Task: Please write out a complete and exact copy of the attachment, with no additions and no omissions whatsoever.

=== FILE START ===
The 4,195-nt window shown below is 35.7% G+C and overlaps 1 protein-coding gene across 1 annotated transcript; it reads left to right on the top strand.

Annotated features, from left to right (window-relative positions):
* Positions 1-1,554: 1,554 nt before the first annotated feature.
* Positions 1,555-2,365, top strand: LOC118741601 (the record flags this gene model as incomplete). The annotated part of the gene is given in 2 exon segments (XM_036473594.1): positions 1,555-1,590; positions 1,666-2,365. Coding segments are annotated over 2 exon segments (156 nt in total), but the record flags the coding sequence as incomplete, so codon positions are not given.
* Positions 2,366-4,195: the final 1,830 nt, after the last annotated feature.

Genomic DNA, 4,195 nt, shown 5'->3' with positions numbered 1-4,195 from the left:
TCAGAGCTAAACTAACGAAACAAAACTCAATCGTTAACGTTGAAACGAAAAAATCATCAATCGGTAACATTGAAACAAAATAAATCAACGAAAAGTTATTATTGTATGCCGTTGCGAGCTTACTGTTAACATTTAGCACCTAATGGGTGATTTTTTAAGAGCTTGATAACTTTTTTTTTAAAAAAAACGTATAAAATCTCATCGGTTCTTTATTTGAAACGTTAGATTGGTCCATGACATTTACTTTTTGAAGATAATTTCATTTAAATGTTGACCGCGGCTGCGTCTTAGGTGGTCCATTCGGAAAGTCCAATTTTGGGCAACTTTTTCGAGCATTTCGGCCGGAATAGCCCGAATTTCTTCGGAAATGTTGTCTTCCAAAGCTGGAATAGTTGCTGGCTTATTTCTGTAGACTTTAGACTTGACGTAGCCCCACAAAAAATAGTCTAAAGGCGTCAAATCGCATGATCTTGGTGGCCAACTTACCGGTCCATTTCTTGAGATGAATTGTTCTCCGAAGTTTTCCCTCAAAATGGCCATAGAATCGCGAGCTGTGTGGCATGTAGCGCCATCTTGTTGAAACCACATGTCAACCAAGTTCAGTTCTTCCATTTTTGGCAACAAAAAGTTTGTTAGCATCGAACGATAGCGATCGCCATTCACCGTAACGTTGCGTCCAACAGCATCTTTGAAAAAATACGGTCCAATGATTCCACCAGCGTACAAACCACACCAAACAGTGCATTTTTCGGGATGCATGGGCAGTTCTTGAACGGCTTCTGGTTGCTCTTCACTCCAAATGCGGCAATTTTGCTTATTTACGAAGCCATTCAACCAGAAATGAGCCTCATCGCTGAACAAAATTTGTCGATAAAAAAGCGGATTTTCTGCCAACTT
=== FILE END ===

The 4,195-nt window shown below is 35.7% G+C and overlaps 1 protein-coding gene across 1 annotated transcript; it reads left to right on the top strand.

Annotated features, from left to right (window-relative positions):
* Positions 1-1,554: 1,554 nt before the first annotated feature.
* Positions 1,555-2,365, top strand: LOC118741601 (the record flags this gene model as incomplete). The annotated part of the gene is given in 2 exon segments (XM_036473594.1): positions 1,555-1,590; positions 1,666-2,365. Coding segments are annotated over 2 exon segments (156 nt in total), but the record flags the coding sequence as incomplete, so codon positions are not given.
* Positions 2,366-4,195: the final 1,830 nt, after the last annotated feature.

Genomic DNA, 4,195 nt, shown 5'->3' with positions numbered 1-4,195 from the left:
TCAGAGCTAAACTAACGAAACAAAACTCAATCGTTAACGTTGAAACGAAAAAATCATCAATCGGTAACATTGAAACAAAATAAATCAACGAAAAGTTATTATTGTATGCCGTTGCGAGCTTACTGTTAACATTTAGCACCTAATGGGTGATTTTTTAAGAGCTTGATAACTTTTTTTTTAAAAAAAACGTATAAAATCTCATCGGTTCTTTATTTGAAACGTTAGATTGGTCCATGACATTTACTTTTTGAAGATAATTTCATTTAAATGTTGACCGCGGCTGCGTCTTAGGTGGTCCATTCGGAAAGTCCAATTTTGGGCAACTTTTTCGAGCATTTCGGCCGGAATAGCCCGAATTTCTTCGGAAATGTTGTCTTCCAAAGCTGGAATAGTTGCTGGCTTATTTCTGTAGACTTTAGACTTGACGTAGCCCCACAAAAAATAGTCTAAAGGCGTCAAATCGCATGATCTTGGTGGCCAACTTACCGGTCCATTTCTTGAGATGAATTGTTCTCCGAAGTTTTCCCTCAAAATGGCCATAGAATCGCGAGCTGTGTGGCATGTAGCGCCATCTTGTTGAAACCACATGTCAACCAAGTTCAGTTCTTCCATTTTTGGCAACAAAAAGTTTGTTAGCATCGAACGATAGCGATCGCCATTCACCGTAACGTTGCGTCCAACAGCATCTTTGAAAAAATACGGTCCAATGATTCCACCAGCGTACAAACCACACCAAACAGTGCATTTTTCGGGATGCATGGGCAGTTCTTGAACGGCTTCTGGTTGCTCTTCACTCCAAATGCGGCAATTTTGCTTATTTACGAAGCCATTCAACCAGAAATGAGCCTCATCGCTGAACAAAATTTGTCGATAAAAAAGCGGATTTTCTGCCAACTT